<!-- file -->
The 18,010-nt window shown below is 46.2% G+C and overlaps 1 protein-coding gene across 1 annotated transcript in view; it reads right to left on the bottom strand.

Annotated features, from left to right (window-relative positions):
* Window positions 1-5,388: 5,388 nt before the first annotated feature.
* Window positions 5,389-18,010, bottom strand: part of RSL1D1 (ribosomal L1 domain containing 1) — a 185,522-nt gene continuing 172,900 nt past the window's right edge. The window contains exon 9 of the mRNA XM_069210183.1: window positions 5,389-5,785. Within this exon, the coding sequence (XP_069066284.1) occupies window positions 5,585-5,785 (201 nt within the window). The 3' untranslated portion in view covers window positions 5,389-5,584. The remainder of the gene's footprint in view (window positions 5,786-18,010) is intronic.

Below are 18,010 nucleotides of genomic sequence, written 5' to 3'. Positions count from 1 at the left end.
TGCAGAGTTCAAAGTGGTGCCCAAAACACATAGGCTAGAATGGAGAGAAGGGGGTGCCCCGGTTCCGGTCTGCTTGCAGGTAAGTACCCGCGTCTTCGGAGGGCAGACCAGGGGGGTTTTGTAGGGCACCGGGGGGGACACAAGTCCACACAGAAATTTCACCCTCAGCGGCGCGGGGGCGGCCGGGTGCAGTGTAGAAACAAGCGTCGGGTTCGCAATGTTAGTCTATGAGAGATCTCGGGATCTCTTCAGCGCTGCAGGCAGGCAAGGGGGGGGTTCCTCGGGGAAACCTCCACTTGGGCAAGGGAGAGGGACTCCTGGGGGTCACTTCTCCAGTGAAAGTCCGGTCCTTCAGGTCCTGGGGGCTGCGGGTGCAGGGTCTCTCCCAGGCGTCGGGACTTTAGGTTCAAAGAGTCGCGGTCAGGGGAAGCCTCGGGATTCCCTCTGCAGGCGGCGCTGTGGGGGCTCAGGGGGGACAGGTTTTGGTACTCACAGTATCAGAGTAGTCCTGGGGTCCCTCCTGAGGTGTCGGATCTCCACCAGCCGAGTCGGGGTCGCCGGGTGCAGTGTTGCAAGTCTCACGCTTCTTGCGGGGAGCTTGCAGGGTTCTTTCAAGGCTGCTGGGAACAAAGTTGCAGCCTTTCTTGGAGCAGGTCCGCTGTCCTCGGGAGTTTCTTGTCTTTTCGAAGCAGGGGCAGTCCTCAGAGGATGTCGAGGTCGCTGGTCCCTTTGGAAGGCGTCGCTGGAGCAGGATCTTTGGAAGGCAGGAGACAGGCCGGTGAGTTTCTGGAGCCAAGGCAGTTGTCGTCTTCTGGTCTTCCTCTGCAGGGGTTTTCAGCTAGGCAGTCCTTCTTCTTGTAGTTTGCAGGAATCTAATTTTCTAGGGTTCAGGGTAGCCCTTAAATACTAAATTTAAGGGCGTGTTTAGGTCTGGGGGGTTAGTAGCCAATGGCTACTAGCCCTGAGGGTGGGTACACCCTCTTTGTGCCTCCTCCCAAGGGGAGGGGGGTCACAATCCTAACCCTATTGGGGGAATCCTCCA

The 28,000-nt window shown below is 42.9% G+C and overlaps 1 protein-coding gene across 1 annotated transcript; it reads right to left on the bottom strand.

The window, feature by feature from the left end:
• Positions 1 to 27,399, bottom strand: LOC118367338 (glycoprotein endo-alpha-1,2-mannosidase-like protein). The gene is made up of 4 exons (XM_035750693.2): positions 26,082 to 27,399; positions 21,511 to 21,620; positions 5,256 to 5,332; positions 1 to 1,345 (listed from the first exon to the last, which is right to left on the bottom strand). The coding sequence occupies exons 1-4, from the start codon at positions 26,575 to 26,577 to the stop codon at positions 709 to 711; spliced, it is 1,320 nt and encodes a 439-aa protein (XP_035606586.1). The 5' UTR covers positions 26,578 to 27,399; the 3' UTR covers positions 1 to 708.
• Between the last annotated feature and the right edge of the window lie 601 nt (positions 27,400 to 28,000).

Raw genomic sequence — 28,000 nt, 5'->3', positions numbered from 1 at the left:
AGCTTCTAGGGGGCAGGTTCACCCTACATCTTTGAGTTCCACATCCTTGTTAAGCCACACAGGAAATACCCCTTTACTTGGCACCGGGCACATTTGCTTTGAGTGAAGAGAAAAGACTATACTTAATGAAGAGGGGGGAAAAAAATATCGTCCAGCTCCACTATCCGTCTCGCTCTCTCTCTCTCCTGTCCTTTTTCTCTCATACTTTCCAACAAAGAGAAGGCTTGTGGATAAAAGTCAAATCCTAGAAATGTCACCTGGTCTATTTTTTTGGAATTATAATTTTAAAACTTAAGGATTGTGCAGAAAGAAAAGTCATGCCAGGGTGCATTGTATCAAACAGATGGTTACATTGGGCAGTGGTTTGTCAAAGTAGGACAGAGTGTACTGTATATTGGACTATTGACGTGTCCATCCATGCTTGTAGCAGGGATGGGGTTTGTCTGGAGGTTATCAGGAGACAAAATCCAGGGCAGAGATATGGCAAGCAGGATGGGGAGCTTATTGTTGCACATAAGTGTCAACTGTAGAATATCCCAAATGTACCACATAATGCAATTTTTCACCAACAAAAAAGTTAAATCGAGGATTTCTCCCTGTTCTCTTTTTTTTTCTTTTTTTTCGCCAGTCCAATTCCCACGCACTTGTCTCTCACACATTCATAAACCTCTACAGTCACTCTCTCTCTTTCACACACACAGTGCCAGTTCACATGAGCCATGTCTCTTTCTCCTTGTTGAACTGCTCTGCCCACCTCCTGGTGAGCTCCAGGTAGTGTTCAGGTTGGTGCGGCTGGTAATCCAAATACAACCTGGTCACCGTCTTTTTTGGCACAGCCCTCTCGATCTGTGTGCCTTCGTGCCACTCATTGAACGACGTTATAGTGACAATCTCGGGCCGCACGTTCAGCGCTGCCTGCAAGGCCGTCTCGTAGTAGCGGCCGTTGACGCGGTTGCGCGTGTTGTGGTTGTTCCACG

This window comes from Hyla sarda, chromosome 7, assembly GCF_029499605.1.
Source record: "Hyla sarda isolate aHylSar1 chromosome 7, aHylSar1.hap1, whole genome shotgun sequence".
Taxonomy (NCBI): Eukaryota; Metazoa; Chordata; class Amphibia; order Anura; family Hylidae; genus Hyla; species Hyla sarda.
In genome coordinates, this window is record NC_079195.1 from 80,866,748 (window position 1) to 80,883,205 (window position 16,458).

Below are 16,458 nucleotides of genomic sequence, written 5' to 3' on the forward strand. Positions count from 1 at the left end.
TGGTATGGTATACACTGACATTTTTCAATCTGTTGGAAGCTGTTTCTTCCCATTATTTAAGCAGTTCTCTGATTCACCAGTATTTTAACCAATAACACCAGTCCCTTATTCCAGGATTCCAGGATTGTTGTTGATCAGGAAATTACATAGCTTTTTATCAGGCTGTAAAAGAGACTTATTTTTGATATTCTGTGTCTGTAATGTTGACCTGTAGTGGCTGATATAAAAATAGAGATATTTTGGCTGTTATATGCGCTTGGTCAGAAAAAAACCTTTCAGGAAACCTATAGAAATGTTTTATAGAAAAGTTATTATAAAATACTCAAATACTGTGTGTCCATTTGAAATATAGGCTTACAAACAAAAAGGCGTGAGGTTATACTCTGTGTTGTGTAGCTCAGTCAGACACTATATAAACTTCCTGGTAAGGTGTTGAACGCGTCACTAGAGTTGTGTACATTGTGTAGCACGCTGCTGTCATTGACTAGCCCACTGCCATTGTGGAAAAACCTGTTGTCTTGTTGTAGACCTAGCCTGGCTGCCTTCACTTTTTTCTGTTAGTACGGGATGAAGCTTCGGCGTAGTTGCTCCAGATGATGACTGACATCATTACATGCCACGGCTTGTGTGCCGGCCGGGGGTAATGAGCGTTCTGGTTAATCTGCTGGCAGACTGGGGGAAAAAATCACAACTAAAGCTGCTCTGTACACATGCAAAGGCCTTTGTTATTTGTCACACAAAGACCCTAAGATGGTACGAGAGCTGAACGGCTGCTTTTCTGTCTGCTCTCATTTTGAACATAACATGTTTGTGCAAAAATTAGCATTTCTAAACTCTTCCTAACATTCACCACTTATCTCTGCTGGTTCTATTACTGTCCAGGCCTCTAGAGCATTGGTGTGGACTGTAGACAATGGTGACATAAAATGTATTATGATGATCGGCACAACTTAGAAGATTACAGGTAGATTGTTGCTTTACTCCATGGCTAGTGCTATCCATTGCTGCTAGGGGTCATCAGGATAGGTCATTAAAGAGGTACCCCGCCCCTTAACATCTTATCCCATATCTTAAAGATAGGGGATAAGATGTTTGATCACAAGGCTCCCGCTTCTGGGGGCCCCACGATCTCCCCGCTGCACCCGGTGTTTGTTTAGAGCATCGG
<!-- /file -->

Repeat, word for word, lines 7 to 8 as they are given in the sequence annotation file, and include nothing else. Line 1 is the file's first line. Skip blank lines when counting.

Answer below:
The 28,000-nt window shown below is 42.9% G+C and overlaps 1 protein-coding gene across 1 annotated transcript; it reads right to left on the bottom strand.

The window, feature by feature from the left end: